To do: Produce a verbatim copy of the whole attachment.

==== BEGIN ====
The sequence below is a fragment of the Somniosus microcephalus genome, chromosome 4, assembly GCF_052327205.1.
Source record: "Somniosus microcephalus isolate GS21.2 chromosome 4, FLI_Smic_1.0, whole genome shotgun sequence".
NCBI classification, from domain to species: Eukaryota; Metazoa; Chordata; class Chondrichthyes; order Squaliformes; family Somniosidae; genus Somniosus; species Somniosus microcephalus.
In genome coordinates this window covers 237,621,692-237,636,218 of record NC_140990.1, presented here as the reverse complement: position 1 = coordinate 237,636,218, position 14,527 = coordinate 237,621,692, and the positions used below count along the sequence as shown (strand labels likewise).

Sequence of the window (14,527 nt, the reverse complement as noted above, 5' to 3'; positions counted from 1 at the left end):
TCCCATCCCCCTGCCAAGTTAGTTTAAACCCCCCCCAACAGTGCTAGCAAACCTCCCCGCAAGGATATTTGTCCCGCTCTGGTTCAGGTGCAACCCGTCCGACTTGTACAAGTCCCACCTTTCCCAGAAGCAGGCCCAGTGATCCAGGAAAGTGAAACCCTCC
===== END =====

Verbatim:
The sequence below is a fragment of the Somniosus microcephalus genome, chromosome 4, assembly GCF_052327205.1.
Source record: "Somniosus microcephalus isolate GS21.2 chromosome 4, FLI_Smic_1.0, whole genome shotgun sequence".
NCBI classification, from domain to species: Eukaryota; Metazoa; Chordata; class Chondrichthyes; order Squaliformes; family Somniosidae; genus Somniosus; species Somniosus microcephalus.
In genome coordinates this window covers 237,621,692-237,636,218 of record NC_140990.1, presented here as the reverse complement: position 1 = coordinate 237,636,218, position 14,527 = coordinate 237,621,692, and the positions used below count along the sequence as shown (strand labels likewise).

Sequence of the window (14,527 nt, the reverse complement as noted above, 5' to 3'; positions counted from 1 at the left end):
TCCCATCCCCCTGCCAAGTTAGTTTAAACCCCCCCCAACAGTGCTAGCAAACCTCCCCGCAAGGATATTTGTCCCGCTCTGGTTCAGGTGCAACCCGTCCGACTTGTACAAGTCCCACCTTTCCCAGAAGCAGGCCCAGTGATCCAGGAAAGTGAAACCCTCC